GM the NY Times & Marxism 101

Shamus Cooke

As Socialists, we are consistently asked to present our ideas in a clearer, easier to understand manner. To achieve this goal, I’ll enlist the help of former Governor of Massachusetts and candidate for the Republican Presidential nomination, Mitt Romney, who appeared in the New York Times Op-Ed section on Nov. 18th.

Romney’s piece, entitled “Let Detroit Go Bankrupt,” laid bare the intent behind the angry rhetoric used by politicians against the proposed bailout for the “Big Three” automakers. Whereas the giant Wall Street banks received over1 trillion dollars — so far— without barely having to ask, an industry that actually produces something has to beg for a handout. Why the difference?

Romney doesn’t mince words, and makes it known that money can’t simply be thrown at the Big Three: they have to fix the problems that landed them in this mess. It soon becomes clear that the biggest problem needing fixing is the wages and benefits of the autoworkers.

“First, their [the automakers] huge disadvantage in costs relative to foreign brands must be eliminated. That means new labor agreements to align pay and benefits to match those of workers at competitors like BMW, Honda, Nissan and Toyota. Furthermore, retiree benefits must be reduced so that the total burden per auto for domestic makers is not higher than that of foreign producers.”

Conclusions such as these are inescapable within a market economy. Marx gave similar examples long ago to explain how competition between capitalists inevitably forced an attack on the workers, since it is more difficult to cut the costs of raw materials and machines.

To accomplish the destruction of workers’ wages, Romney demands new management, too, and says that “the new management must work with labor leaders to see that the enmity between labor and management comes to an end.” This has always been a dream of the capitalist: eliminating the hostility of workers towards management, especially when management is hell-bent on destroying workers’ standard of living. Unfortunately for shareholders, class conflict is inherent in an economic system that is divided between workers and owners.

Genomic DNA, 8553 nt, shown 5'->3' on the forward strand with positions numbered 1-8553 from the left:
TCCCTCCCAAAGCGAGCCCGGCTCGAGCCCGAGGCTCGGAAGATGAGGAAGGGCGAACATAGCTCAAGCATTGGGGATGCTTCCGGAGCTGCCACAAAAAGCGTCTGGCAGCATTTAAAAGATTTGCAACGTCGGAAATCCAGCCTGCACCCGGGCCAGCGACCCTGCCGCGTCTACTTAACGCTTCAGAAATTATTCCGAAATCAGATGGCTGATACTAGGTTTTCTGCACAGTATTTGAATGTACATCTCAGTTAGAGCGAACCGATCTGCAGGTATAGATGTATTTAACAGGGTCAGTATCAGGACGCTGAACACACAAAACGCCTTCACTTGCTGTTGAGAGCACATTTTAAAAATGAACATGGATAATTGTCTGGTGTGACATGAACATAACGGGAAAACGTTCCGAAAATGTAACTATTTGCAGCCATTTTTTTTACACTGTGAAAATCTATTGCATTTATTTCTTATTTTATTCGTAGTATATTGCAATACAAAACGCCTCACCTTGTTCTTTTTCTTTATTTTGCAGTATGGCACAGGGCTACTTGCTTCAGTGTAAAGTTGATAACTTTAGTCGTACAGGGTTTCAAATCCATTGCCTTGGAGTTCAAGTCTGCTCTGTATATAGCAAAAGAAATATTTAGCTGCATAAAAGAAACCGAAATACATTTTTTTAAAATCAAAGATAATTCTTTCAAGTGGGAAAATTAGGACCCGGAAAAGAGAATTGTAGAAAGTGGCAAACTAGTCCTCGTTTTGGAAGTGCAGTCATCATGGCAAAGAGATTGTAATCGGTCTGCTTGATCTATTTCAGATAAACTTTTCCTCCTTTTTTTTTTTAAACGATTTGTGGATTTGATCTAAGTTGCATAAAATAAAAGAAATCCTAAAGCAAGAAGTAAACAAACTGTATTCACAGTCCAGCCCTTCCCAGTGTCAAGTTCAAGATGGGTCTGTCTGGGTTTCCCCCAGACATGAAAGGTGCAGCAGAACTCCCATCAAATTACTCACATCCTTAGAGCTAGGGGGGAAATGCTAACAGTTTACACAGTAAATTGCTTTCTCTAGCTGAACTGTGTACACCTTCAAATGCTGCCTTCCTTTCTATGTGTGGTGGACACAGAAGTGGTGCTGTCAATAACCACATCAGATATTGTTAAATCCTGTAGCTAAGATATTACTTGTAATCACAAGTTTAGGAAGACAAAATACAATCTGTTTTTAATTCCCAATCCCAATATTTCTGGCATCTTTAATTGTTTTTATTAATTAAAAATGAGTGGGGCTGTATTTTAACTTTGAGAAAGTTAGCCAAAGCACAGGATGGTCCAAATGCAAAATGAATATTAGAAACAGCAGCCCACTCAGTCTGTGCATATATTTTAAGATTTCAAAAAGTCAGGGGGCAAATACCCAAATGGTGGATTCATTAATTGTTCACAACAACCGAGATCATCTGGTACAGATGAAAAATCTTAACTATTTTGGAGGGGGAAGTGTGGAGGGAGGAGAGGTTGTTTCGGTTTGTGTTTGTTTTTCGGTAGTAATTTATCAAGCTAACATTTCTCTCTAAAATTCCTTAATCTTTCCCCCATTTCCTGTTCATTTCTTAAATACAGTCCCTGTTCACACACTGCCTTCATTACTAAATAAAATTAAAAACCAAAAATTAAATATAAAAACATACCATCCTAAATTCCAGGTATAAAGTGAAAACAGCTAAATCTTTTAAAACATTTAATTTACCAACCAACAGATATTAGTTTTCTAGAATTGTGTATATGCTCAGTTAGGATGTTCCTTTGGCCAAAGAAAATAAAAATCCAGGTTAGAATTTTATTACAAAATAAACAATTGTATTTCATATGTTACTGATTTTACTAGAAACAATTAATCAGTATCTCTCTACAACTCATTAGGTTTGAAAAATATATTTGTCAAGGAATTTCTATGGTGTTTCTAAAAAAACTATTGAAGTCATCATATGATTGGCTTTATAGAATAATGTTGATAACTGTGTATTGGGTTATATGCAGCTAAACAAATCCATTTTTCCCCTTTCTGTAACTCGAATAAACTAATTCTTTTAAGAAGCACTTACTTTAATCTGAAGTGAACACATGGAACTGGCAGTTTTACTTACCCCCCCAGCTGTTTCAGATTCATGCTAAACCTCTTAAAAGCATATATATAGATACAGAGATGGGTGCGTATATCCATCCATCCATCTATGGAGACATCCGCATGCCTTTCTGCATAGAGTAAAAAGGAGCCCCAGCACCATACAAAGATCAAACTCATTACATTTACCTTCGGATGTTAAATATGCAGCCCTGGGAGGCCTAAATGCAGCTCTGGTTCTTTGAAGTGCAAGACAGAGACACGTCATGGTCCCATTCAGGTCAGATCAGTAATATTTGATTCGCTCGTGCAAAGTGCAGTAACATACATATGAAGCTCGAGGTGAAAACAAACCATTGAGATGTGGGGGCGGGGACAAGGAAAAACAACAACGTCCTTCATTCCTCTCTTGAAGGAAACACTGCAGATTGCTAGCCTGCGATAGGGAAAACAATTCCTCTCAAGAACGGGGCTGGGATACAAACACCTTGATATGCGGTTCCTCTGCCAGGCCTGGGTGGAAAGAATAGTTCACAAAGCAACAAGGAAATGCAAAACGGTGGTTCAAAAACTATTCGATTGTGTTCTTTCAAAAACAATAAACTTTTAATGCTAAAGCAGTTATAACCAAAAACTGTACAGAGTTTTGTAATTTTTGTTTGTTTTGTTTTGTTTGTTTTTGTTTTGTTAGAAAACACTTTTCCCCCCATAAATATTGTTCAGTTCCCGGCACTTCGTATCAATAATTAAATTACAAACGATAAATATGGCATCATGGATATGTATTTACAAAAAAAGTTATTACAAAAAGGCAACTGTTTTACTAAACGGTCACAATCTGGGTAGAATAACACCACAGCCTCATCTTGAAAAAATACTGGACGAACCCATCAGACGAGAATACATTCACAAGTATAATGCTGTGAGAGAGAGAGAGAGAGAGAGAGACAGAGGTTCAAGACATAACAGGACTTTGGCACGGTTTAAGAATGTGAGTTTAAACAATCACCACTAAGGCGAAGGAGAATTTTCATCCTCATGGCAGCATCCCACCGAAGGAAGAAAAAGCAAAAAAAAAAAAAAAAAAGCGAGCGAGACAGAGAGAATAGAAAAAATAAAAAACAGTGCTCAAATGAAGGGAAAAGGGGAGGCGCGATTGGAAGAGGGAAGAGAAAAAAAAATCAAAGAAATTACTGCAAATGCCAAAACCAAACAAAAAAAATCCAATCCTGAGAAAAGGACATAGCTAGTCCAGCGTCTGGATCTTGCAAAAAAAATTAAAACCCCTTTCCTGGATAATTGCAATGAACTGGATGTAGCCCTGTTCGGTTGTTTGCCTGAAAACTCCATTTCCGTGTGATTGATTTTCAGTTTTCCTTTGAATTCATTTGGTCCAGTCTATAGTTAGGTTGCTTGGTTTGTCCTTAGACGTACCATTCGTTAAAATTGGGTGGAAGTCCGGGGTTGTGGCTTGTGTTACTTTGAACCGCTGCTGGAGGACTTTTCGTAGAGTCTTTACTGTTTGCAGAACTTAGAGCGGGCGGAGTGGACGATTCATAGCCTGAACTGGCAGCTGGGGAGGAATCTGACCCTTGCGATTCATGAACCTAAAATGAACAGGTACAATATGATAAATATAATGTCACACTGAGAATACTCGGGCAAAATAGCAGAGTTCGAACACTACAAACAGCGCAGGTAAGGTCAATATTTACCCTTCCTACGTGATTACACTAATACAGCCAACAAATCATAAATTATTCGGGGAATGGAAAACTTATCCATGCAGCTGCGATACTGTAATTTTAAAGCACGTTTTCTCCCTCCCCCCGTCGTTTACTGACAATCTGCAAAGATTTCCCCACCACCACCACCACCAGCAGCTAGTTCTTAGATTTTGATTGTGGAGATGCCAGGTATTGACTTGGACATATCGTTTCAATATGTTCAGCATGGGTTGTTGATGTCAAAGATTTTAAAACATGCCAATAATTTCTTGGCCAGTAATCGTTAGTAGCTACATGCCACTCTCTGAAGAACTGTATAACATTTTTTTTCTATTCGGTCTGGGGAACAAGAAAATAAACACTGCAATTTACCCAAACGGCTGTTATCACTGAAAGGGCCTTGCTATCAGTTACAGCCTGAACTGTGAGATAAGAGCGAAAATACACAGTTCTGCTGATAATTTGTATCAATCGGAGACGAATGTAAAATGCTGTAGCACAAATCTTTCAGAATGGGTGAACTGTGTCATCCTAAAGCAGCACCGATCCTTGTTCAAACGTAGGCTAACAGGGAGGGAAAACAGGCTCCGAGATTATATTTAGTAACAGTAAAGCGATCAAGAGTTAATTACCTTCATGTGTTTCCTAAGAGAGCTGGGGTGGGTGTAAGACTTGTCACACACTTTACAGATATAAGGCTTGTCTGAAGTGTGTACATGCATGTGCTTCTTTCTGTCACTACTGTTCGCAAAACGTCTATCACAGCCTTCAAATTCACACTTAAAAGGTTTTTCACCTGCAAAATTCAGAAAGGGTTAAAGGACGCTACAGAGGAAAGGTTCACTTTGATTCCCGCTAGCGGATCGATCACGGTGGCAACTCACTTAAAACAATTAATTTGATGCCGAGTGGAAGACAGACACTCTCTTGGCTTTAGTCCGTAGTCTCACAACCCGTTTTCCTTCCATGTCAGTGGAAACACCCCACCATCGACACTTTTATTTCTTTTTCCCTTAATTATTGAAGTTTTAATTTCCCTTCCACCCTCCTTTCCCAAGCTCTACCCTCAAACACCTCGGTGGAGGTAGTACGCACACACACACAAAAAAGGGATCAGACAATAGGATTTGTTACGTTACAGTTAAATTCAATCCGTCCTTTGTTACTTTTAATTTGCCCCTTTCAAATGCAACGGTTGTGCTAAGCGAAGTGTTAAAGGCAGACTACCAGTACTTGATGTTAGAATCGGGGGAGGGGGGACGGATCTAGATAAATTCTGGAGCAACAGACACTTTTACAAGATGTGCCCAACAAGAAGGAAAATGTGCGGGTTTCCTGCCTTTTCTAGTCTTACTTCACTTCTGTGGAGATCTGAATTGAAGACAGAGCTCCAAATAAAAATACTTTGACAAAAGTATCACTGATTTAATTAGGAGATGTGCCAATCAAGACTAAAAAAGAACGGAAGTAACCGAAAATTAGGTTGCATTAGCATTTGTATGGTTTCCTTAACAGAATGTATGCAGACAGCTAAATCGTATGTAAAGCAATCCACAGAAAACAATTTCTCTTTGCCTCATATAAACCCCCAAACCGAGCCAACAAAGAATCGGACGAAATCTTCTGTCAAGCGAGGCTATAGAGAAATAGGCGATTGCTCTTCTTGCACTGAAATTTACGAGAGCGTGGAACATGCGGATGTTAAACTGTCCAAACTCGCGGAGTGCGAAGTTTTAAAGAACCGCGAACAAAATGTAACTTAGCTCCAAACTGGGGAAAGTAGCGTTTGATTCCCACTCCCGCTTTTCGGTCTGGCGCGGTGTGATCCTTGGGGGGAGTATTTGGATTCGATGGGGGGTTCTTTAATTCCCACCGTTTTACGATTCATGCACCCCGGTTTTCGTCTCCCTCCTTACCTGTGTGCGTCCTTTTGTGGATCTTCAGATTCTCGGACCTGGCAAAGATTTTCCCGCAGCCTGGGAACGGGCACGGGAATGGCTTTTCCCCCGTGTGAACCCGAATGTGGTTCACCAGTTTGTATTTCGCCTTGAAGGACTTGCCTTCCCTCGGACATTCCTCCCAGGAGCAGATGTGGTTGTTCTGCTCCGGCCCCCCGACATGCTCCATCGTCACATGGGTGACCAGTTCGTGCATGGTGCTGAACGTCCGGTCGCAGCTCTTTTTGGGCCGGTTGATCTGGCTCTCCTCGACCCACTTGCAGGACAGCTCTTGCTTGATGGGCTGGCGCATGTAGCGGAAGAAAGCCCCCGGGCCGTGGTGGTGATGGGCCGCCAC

The bureaucracy that controls the autoworkers union (UAW) has done its best to dampen this intrinsic conflict. The UAW “leaders” have “cooperated” in drastically lowering workers’ wages and benefits, and as recently as last year, pushed through a devastating contract for workers.

But it wasn’t enough.

Romney — and the corporate establishment as a whole – are demanding that the Big Three declare bankruptcy so that existing labor contracts can be torn up. Then the real “restructuring” will begin.

The lack of compassion that the ruling class shows for the families that would be affected by such polices shouldn’t come as a surprise. An economic system that produces goods for a market — instead of social need — will always produce similar outrages to the conscience.

As the economic crisis deepens, similar attacks on workers will develop. This is foreshadowed by Romney’s comment, “Companies in the 21st century cannot perpetuate the destructive labor relations of the 20th.” In the same paragraph Romney implies that unions in general are to blame for the sad state of the economy. This is not merely the opinion of one man, but of one social class. Again it should be stated: the current crisis is being used as a justification for an unprecedented assault on the living standards of workers, beginning with the auto industry.

A defeat for the autoworkers in this fight will set a devastating precedent for workers all over the country. It is the absolute duty of every working-class person to stand in solidarity with the autoworkers in their coming struggle. It is likewise in the interest of all who work for wages to oppose the continuing bailout of the Big Banks at taxpayer expense. Taxing the Super Rich is the common sense solution to the problem you’ll never hear from a politician’s mouth.

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Shamus Cooke is a social service worker, trade unionist, and writer for Workers Action. He can be reached at